Ethics of Celebrity-hood

By Sonya Rehman

Being a cultural journalist in Pakistan isn’t all that easy, contrary to what some people may think. And the nasty cherry on top – for some reason or the other – is always larger, if you’re a woman. God help you, if you are.

Many seasons ago, Fasi Zaka wrote an interesting article (pinched in places with his signature Zaka-esque wit) in a local publication’s Sunday pages about what it really takes to be a ‘good’ music journalist.
And the points he’d raised? Right on target.
But now, months later, especially since my interaction with the entertainment ‘industry’ had been on a frequent basis, it made me think…cultural reporting aside, what does the little manual of the ‘ethics of celebrity-hood’ state? How should Mr. so-and-so, or Ms. XYZ deal with the media? What should the ethics of our local celebrities be?

Over the years, I’ve managed to hear of (and witness) quite a few hilarious stories that my colleagues, peers and journalist friends have shared with me.

One of the most recent ones was this: a well-known jewelry designer held an exhibition at a local hotel, and towards the end of it, the designer made her way across the room to the young journalist who was busily jotting down notes/pointers for her article.

Shoving a pair of zircon and gold earrings into the journalist’s face, the Aunty-jee cooed: “Aap bilkul meri beti jaisi ho, yeh lo…meray taraf seh gift…aap key liye”.
With saucer-shaped eyes and utterly horrified, the journalist backed away and refused politely. But not letting up, the woman kept persisting, with constant coos of “haye, ley lo meri beti”, (insert: background music from the film, ‘Psycho’), as her chubby fingers clenched the earrings and dangled them in front of the journalist’s frightened, twitching nose.
“Hai-YAH!” the journalist screeched – breaking out into a Bruce Lee pose and chop-sueying the earrings out of Aunty-jee’s chubby hands in quick succession. Okay, okay so I’ve distorted the facts a teensy bit, but the end result was that the journalist clamped her hand down firmly on the jewelry designer’s shoulder and refused (for the millionth time) through clenched teeth and a firm smile. That did it.

I wonder how it works abroad, but in Pakistan, quite a few ‘celebrities’ usually wind up giving expensive presents to local journalists in the hope to get good coverage. And get good coverage they do.
It’s this whole, sleazy give and take relationship that some mediocre journalists share with the equally mediocre artist. Sort of like a; ‘you scratch my back, and I yours’ thing. And here, I reiterate…it’s not just one party that’s at fault – it takes TWO; two to tango, two hands to clap, four hands to scratch TWO backs! Ick.

‘Rule number 1’ – the ‘Ethics of celebrity-hood’ manual states: let your work speak for itself. Don’t bypass the longer, honest, route by skipping down sleazy shortcuts. Wining and dining the journalist sure will result in immediate literary gratification, but in the long-run? You’ll lack integrity and respect.

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In my own experience, I’ve also noticed that once articles about those in the limelight get published in print, the artists rarely take time out to thank the writer.
I used to find that really strange and somewhat upsetting at times – but after a while, I stopped having expectations – I simply ‘switched off’ and did my job.
But funnily, a few months ago, after an interview I did (with Shiraz Uppal) came into print, the singer immediately called – that very day – and humbly, thanked me. To say that I was surprised would be a thorough understatement.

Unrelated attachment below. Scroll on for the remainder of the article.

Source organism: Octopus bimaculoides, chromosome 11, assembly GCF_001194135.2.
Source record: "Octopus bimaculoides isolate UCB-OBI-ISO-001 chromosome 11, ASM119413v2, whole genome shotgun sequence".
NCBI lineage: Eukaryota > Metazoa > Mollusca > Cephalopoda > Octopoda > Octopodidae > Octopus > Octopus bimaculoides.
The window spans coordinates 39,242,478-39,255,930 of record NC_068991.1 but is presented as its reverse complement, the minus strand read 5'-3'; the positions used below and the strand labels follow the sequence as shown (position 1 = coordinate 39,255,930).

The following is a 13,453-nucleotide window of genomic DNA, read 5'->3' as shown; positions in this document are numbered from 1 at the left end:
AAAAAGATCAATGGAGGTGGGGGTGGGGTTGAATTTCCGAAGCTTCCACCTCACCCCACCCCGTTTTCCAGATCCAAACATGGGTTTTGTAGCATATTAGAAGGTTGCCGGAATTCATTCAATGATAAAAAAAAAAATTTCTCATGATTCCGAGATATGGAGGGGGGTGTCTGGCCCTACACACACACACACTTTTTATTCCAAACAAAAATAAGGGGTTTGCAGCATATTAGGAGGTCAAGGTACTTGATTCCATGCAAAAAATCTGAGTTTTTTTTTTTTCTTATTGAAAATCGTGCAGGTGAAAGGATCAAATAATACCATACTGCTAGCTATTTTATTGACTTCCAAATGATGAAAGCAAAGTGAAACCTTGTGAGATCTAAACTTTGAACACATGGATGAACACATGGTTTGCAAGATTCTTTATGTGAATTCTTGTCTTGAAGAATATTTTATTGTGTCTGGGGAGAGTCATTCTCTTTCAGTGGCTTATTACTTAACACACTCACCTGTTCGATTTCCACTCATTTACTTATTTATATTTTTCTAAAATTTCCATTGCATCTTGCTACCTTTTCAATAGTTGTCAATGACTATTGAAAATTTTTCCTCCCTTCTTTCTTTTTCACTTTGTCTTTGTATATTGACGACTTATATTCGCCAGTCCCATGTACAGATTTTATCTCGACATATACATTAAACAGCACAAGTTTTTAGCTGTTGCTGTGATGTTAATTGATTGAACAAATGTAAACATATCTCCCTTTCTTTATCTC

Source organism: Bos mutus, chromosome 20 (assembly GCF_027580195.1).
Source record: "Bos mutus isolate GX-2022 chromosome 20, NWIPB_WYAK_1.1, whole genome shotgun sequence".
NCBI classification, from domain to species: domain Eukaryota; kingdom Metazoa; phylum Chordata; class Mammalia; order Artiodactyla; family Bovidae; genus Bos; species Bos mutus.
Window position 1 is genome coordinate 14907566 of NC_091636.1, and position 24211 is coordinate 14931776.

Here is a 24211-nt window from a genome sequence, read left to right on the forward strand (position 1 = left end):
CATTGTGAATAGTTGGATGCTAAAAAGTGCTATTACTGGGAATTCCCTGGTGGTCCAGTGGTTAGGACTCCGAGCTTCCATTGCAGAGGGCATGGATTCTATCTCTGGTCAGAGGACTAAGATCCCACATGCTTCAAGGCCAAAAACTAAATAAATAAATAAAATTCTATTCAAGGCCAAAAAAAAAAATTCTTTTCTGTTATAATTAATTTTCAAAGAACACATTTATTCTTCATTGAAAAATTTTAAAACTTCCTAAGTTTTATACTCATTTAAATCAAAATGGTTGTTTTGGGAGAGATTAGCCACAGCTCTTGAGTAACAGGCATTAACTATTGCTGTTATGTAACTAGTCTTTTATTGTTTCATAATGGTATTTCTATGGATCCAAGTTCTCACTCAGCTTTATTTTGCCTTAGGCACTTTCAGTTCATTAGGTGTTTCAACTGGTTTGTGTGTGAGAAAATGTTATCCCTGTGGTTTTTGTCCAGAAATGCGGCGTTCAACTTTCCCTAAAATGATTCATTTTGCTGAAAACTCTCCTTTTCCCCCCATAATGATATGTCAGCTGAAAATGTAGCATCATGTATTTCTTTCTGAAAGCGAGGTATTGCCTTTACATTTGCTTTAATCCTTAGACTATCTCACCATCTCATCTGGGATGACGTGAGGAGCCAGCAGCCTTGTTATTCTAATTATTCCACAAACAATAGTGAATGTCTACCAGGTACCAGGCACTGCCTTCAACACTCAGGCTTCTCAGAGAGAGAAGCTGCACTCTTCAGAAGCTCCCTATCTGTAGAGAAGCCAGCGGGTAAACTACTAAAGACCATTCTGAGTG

Other musicians and designers – who I can count off both hands – have done so too in the past, but are too few and far between. And the large majority of the rest? Oh they take it as their God given right. Is journalism a thankless profession? At times. But it always manages to surprise, and that I guess is what keeps one continuously at it.
Therefore: ‘Rule number 2’ – common courtesy, darling, should prevail. Call (or even sms/email) the journalist and thank him/her for the write-up. Remember, the journalist is not your employee. Thanking the writer will aid you immensely in the long-run, and polish up your sorely lacking PR skills.

And lastly – how should local celebrities react to (constructive) criticism? Should they send a battalion of thugs over to give the journalist a jolly good thrashing? Or perhaps, should they indirectly wage psychological warfare by threatening the journalist via a third party?
‘Rule number 3’ – learn to deal with and take criticism like a man/woman. Do not resort to threatening the journalist, because he/she WILL fight back.
The pen is mightier than the sword – heard that saying? If you do not agree with some points the writer has made in his/her article – call and work it out. Be gentle. Be effective. Be communicative.
You cannot bully people…especially those who don’t work for you!

Sunday, Daily Times

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2 Comments Add yours

  1. supersizeme says:

    Haha.. very animated, love this entry and I could just picture the poor meek journalist being cornered by the aggressive auntie jee.

    Oh .. abroad? Well .. steer away from Noami Campbell and her fisticuff’s, French Footballers who headbutt and the Late Heath Ledger-like spitting at journalists.. and thats just when sober 😉

    …and Shiraz Uppal.. he did? Aaaww-ness!!

  2. rahimkhan says:

    Journalism itself is an art and a journalist to me is an artist,thats how i see it,and so every artist i believe should be given full respect for his hard work.Unfortunately,Pakistan is a country where you’re remembered and respected only after you’ve left this world.
    All the best sonya! 🙂

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